As part of our ongoing India Seminar Series, we are partnering with the Center on Gender Equity and Health, UC San Diego for a talk titled, ‘Gender, Violence and Vulnerabilities of Adolescents in India’ by Dr. Anita Raj, Tata Chancellor Professor of Medicine, Director of Center on Gender Equity & Health (Department of Medicine), UC San Diego. Dr. Raj will present research on adolescent risk for early marriage, family violence and sexual assault, and the role these have on mental health concerns for both adolescent girls and boys. Policy and program implications based on these findings will be discussed.
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Wed, Oct 3, 2018 at 06:00pm
Wed, Oct 3, 2018 at 07:30pm
Benjamin Siegel, an assistant professor of History at Boston University and a former fellow at the Harvard Academy for International and Area Studies, will discuss his new book “Hungry Nation: Food Famine, and the making of Modern India”, alongside commentators Prakash Humar, an associate professor of History and Asian Studies at Penn State University, and Rachel Berger, and associate professor of History at Concordia University.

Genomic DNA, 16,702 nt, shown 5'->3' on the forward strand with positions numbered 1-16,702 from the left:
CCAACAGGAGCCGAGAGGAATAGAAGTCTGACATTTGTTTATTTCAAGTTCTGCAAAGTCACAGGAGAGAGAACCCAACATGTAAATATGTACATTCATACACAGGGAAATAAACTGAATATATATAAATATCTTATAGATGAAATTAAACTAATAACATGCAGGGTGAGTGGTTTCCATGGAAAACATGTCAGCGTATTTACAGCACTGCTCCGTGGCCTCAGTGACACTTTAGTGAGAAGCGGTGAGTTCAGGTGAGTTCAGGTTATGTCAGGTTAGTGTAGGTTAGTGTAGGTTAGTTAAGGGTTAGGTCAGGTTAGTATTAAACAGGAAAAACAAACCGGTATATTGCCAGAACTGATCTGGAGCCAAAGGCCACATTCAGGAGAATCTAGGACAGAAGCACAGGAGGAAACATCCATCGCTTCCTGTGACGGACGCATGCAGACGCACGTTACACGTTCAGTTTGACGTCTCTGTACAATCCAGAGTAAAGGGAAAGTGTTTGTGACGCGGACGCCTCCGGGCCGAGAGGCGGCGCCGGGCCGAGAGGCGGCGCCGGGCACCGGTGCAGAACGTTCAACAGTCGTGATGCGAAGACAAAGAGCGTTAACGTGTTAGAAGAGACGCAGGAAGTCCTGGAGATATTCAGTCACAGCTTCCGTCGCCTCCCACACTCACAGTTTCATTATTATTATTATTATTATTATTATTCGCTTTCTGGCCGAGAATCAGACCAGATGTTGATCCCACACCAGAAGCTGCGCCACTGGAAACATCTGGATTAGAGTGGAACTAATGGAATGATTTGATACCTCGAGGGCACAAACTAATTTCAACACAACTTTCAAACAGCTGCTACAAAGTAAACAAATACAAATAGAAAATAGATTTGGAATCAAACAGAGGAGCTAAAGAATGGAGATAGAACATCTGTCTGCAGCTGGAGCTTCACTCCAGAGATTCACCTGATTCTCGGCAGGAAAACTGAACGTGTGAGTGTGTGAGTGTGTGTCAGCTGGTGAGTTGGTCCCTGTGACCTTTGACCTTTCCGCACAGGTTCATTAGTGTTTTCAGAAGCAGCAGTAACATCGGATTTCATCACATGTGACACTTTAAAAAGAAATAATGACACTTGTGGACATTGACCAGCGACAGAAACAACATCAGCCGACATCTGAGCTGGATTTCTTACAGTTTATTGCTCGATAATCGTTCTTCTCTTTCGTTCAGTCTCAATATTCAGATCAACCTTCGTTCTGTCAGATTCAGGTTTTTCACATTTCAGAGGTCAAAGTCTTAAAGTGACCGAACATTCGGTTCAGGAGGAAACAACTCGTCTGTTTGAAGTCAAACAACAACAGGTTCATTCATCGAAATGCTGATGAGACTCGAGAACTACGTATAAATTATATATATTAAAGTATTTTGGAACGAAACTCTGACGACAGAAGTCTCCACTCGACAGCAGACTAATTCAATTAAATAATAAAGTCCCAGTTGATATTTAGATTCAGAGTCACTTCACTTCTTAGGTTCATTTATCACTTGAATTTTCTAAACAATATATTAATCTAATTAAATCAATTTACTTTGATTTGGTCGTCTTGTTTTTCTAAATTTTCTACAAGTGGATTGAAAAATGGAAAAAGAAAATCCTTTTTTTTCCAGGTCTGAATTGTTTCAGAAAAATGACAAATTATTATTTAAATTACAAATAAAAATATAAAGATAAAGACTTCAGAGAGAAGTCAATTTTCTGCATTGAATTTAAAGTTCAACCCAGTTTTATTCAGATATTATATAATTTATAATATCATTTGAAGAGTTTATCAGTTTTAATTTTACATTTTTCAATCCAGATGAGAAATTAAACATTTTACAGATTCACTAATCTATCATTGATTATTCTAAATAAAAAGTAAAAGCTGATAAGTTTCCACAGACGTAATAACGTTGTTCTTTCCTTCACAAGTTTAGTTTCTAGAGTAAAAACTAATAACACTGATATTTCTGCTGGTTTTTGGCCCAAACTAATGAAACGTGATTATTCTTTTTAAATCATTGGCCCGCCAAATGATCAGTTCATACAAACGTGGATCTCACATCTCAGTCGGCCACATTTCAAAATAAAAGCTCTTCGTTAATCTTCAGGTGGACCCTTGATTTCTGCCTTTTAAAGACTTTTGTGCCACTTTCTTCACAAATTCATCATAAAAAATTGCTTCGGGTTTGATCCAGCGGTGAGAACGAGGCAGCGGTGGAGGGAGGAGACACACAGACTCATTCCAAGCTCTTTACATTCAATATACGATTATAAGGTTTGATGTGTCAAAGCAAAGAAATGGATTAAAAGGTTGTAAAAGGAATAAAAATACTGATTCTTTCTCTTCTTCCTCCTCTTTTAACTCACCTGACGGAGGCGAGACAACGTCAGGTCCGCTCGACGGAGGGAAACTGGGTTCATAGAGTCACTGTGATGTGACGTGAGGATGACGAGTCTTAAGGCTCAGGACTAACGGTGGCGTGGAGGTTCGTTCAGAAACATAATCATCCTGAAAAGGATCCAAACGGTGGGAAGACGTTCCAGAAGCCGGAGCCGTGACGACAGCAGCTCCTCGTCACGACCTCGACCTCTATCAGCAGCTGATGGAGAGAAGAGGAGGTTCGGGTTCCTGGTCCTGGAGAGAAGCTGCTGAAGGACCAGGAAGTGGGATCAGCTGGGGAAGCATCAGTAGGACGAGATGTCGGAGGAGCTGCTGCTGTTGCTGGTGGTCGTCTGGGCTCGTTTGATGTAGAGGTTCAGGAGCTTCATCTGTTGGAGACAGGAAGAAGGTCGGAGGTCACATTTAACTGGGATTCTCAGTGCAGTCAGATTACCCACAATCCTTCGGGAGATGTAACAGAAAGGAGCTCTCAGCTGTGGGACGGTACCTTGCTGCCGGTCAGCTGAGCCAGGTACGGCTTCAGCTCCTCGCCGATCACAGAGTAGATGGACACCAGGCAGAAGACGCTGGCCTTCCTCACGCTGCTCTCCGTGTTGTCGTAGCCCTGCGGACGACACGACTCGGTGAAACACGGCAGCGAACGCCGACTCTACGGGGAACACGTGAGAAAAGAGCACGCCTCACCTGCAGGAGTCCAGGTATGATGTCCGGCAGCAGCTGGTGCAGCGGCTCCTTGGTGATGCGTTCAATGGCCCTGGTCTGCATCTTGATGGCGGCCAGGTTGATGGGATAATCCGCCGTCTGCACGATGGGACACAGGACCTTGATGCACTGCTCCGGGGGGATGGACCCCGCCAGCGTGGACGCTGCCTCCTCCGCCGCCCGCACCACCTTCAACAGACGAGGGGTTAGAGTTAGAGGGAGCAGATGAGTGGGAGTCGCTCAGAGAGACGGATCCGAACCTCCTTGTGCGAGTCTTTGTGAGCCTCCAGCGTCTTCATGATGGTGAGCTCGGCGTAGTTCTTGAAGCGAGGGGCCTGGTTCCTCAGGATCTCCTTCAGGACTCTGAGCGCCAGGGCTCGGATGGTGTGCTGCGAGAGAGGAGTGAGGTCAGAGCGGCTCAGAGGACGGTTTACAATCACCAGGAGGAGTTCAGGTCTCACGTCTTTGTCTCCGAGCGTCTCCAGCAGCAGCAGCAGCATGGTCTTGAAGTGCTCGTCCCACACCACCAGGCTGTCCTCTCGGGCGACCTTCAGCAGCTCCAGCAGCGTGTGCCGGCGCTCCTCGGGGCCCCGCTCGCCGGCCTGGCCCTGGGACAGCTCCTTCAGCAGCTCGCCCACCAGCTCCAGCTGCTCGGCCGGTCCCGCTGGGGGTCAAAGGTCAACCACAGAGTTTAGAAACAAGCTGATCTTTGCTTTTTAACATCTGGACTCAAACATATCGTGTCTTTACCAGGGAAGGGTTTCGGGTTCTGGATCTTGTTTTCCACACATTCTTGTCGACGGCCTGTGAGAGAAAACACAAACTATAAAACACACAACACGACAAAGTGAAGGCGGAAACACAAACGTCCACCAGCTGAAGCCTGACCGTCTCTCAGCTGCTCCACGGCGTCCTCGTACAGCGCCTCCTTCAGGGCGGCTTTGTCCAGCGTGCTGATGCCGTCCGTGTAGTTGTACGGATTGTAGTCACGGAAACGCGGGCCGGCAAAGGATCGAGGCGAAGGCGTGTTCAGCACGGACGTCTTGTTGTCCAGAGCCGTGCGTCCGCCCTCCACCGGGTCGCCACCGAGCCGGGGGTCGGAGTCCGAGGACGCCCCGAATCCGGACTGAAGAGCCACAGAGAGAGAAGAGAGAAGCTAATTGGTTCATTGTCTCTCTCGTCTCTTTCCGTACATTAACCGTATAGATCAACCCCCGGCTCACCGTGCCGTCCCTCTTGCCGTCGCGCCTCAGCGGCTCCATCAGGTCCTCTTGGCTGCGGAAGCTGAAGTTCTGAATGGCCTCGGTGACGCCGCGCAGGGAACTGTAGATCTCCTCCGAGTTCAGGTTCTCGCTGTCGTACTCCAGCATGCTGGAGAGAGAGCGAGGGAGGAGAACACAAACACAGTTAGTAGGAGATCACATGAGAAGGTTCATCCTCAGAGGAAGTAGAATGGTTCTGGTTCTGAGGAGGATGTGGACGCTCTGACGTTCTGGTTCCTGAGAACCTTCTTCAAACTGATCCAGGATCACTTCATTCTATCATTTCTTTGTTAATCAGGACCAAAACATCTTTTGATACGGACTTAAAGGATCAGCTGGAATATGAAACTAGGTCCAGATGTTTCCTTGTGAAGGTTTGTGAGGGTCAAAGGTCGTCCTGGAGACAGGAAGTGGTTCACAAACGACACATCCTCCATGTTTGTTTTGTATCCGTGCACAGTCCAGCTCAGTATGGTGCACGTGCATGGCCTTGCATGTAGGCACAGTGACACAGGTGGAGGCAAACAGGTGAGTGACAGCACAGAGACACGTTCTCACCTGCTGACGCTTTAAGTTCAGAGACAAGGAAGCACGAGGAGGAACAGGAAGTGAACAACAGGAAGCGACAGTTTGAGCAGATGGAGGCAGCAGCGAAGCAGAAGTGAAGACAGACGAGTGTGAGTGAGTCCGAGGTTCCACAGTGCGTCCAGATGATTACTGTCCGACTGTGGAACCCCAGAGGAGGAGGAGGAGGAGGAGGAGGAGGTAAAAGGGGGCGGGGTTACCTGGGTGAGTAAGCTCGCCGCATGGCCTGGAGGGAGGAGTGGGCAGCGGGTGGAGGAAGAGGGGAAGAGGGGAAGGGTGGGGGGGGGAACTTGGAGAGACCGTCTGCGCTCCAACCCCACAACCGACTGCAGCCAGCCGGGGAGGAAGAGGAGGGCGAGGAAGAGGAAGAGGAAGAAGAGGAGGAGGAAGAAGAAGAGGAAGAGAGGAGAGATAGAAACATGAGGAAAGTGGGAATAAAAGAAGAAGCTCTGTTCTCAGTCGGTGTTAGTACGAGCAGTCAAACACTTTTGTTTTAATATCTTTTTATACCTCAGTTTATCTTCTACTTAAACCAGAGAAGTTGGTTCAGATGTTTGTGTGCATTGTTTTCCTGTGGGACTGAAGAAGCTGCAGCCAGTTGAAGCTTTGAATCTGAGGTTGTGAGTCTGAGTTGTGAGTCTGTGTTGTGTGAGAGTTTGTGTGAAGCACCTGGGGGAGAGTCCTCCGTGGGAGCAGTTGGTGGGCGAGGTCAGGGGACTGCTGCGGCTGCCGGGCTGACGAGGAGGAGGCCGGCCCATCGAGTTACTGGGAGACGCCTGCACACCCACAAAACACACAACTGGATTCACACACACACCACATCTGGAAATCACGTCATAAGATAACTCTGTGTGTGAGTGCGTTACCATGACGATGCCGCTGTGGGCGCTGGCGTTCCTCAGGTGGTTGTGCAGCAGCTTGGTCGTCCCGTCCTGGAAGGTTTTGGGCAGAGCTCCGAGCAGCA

About the Book:
This ambitious new account details independent India’s struggle to overcome famine and malnutrition in the twentieth century. Siegel explains the historical origins of contemporary India’s malnutrition epidemic, showing how food and sustenance moved to the center of nationalist thought in the final years of colonial rule. Hungry Nation interrogates how citizens and politicians contested the meanings of nation building and citizenship through food, and how these contestations receded in the wake of the Green Revolution. This is the story of how Indians challenged meanings of welfare and citizenship across class, caste, region, and gender in a new nation-state.
Sponsored by the Weatherhead Center for International Affairs, Harvard University
Mon, Sep 24, 2018 at 04:00pm
Mon, Sep 24, 2018 at 06:00pm